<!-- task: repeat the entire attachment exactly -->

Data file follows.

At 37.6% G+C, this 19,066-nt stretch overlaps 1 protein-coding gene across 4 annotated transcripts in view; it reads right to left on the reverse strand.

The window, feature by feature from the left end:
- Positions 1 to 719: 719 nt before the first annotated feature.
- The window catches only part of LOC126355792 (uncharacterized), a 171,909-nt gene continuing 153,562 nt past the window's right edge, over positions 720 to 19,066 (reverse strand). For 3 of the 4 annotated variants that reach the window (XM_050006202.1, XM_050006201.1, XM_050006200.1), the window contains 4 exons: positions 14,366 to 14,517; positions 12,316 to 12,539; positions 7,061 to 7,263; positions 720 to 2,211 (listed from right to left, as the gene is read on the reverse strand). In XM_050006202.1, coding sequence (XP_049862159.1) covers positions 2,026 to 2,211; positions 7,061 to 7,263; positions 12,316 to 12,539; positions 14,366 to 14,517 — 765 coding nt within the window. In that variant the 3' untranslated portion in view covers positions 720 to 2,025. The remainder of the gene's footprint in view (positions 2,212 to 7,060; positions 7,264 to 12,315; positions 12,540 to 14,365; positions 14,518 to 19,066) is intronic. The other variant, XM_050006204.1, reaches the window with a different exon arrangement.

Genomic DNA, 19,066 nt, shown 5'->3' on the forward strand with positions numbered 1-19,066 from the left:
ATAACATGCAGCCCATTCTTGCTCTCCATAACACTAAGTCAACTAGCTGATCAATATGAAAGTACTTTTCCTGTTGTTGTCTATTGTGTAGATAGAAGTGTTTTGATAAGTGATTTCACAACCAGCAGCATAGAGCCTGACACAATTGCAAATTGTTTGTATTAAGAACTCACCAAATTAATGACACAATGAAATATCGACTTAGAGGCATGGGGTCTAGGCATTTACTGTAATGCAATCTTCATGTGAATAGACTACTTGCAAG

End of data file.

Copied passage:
At 37.6% G+C, this 19,066-nt stretch overlaps 1 protein-coding gene across 4 annotated transcripts in view; it reads right to left on the reverse strand.

The window, feature by feature from the left end:
- Positions 1 to 719: 719 nt before the first annotated feature.
- The window catches only part of LOC126355792 (uncharacterized), a 171,909-nt gene continuing 153,562 nt past the window's right edge, over positions 720 to 19,066 (reverse strand). For 3 of the 4 annotated variants that reach the window (XM_050006202.1, XM_050006201.1, XM_050006200.1), the window contains 4 exons: positions 14,366 to 14,517; positions 12,316 to 12,539; positions 7,061 to 7,263; positions 720 to 2,211 (listed from right to left, as the gene is read on the reverse strand). In XM_050006202.1, coding sequence (XP_049862159.1) covers positions 2,026 to 2,211; positions 7,061 to 7,263; positions 12,316 to 12,539; positions 14,366 to 14,517 — 765 coding nt within the window. In that variant the 3' untranslated portion in view covers positions 720 to 2,025. The remainder of the gene's footprint in view (positions 2,212 to 7,060; positions 7,264 to 12,315; positions 12,540 to 14,365; positions 14,518 to 19,066) is intronic. The other variant, XM_050006204.1, reaches the window with a different exon arrangement.

Genomic DNA, 19,066 nt, shown 5'->3' on the forward strand with positions numbered 1-19,066 from the left:
ATAACATGCAGCCCATTCTTGCTCTCCATAACACTAAGTCAACTAGCTGATCAATATGAAAGTACTTTTCCTGTTGTTGTCTATTGTGTAGATAGAAGTGTTTTGATAAGTGATTTCACAACCAGCAGCATAGAGCCTGACACAATTGCAAATTGTTTGTATTAAGAACTCACCAAATTAATGACACAATGAAATATCGACTTAGAGGCATGGGGTCTAGGCATTTACTGTAATGCAATCTTCATGTGAATAGACTACTTGCAAG